In this portrait for NPR’s Latino USA, acclaimed author, activist, and artist Gabby Rivera explores the importance of representation in the arts, dealing with hate, and her remarkable work and career.
“I must remember, it's not mainstream culture that I'm a part of. I'm part of these little pockets of good people everywhere, doing their best to just love themselves, and each other.”
— Gabby Rivera
Rivera’s first novel, Juliet Takes a Breath, is an unconventional coming-of-age—and coming out—story, based on her personal experience. Called the “dopest LGBTQA YA book ever” by Latina magazine, the novel captured not only critical acclaim and international attention, but also the imagination of Marvel Comics. By 2017, Rivera was writing America, Marvel’s first comic series with a queer Latina superhero—but underrepresentation of marginalized groups was still the industry norm. And as America exploded onto the scene, Rivera found herself targeted in a campaign of mass online harassment of those involved with the comic book industry's efforts to include more creators and characters of diverse backgrounds. With great success can come great backlash, and for a time Rivera thought she wouldn’t be able to keep creating comics. Fortunately, love and strength will always conquer hate and fear, and Rivera rose above the attacks—thanks in part to the comics community itself.
“What really saved me, and what really turned all of this into big love, was when I went to individual comic book shops and did signings,” she says to NPR’s Maria Hinojosa. “It was there, and in colleges also across the country, where I met really good, good human beings, who loved America Chavez, who loved that there were women and queer people and brown people in the comics. And yes, a lot of them look like me, and you know what? A lot of them look like a regular-ass white dude at the mall, coming up to me and being like, ‘I loved America, it was so nice, it was so refreshing.’”
And now, Rivera has her first original comic series, b.b. free, which debuted this month. “What's fun about b.b. free, is that it actually comes from a short story that I wrote,” she told NPR. “I wrote about…[a] plague of imbalance put out into the world by Mother Nature that eats greed, and ends up kind of killing everyone who is essentially greedy. It starts with the one percent and then kind of trickles its way down. So, what is that world? And so we plop a beautiful, chubby little fifteen-year-old Puerto-Rican girl from the Florida Swamps [there]. And she's b.b. free, and she wants to go on an adventure, she wants to go on a road trip.”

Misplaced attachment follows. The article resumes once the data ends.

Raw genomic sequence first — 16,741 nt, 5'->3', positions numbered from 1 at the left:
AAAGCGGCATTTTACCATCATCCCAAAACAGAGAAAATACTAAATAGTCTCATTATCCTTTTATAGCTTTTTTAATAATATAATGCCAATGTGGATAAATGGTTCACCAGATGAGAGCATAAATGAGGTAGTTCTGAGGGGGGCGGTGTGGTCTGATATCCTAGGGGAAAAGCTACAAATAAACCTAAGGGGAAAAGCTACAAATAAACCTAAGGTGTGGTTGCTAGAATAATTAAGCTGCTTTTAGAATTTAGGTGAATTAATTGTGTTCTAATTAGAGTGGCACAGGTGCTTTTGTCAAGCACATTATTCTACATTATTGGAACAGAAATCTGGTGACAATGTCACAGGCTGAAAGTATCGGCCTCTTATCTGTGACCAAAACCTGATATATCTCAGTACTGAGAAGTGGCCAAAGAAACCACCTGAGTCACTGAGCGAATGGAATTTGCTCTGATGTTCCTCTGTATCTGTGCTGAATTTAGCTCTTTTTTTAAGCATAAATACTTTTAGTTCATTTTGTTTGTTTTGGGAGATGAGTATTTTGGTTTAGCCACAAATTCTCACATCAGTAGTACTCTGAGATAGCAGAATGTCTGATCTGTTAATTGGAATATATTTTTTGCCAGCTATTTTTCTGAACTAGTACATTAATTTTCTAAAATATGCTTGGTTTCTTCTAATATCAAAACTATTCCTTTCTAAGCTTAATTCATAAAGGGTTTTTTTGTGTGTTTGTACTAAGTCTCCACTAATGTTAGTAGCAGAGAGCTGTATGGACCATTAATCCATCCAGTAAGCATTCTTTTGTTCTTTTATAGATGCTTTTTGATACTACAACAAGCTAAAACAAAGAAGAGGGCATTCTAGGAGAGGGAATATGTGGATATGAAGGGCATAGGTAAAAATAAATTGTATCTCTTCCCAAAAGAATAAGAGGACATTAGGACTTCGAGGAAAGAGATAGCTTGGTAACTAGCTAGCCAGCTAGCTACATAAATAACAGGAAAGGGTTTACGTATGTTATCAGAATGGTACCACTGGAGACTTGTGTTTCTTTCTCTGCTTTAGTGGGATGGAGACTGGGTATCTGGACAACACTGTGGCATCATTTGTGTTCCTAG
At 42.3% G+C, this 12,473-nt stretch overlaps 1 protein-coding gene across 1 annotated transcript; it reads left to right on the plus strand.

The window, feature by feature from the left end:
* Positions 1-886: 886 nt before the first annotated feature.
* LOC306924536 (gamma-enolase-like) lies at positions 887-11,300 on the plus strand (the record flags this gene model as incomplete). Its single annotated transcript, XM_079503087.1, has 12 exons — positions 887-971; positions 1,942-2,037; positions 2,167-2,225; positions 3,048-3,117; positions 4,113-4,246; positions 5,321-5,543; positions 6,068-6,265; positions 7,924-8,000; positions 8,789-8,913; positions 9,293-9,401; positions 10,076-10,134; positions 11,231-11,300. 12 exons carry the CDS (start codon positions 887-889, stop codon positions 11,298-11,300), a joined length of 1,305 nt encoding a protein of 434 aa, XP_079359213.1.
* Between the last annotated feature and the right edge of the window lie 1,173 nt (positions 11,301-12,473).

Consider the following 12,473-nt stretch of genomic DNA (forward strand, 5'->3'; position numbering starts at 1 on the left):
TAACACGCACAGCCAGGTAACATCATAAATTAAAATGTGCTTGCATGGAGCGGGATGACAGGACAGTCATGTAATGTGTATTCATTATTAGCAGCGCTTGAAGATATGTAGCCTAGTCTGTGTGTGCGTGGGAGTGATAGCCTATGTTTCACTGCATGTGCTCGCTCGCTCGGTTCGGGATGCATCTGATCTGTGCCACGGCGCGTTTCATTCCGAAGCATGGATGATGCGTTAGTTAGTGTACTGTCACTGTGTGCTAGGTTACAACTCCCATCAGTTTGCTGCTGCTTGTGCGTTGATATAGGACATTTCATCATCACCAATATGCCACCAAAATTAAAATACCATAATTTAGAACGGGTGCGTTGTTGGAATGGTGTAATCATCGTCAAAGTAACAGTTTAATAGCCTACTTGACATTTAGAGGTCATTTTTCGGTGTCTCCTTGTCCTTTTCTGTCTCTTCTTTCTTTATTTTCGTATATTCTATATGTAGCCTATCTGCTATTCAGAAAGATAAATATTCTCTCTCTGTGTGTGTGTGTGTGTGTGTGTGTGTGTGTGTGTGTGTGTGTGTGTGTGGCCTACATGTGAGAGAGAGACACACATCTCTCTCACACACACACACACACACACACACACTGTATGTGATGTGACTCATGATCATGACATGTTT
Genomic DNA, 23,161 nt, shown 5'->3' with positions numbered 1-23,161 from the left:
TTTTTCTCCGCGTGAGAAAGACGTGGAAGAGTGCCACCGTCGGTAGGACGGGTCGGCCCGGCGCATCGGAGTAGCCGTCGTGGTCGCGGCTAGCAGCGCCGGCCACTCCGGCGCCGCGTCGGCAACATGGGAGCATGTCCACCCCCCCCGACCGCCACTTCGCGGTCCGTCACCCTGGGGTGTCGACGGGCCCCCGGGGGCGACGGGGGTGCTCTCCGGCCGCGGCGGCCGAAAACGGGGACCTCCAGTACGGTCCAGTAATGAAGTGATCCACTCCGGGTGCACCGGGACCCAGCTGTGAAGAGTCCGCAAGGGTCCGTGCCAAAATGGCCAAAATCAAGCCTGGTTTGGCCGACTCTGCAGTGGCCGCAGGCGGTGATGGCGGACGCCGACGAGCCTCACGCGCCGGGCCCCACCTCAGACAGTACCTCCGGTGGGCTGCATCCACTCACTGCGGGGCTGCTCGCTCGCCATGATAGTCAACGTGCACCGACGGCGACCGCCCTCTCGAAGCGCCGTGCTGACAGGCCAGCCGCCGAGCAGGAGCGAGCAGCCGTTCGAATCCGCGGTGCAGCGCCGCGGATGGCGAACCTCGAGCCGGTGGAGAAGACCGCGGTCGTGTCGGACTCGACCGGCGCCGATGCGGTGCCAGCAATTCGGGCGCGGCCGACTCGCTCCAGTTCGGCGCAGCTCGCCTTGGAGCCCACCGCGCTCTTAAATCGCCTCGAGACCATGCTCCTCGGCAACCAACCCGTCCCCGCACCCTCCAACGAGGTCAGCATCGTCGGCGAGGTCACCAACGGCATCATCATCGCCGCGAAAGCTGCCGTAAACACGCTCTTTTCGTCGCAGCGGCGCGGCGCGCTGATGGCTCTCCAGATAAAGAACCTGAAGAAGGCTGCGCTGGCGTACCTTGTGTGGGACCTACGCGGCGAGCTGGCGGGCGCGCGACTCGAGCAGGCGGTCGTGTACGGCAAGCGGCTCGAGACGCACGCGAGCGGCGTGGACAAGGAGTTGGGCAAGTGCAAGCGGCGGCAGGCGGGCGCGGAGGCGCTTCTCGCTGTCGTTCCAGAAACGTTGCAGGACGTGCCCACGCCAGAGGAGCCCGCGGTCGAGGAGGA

NPR’s interfiew closes with a discussion of Rivera’s upcoming podcast, Gabby Rivera's Joy Revolution. Hitting airwaves in 2020, it will feature interviews with revolutionary QTPOC humans and allies, and explore how they find, maintain, and nurture their joy in this chaotic world. So what brings Rivera joy?, Hinojosa asks. “Number one, this is a joy that is rooted in acknowledging pain and suffering and the reality of the world around us. I don't take it for granted that ten years ago, I didn't think I was gonna live. I was having panic attacks, I had no money, I had no future…So here now, ten years later, that I am a thriving, supported artist and writer making my way in the world, that is my joy. And I love myself. And I love myself enough to be like, I don’t need to give people who don’t love me, my energy. It’s all good. I’d rather be here talking to you, you know?”
You can listen to NPR’s Portrait Of: Gabby Rivera here.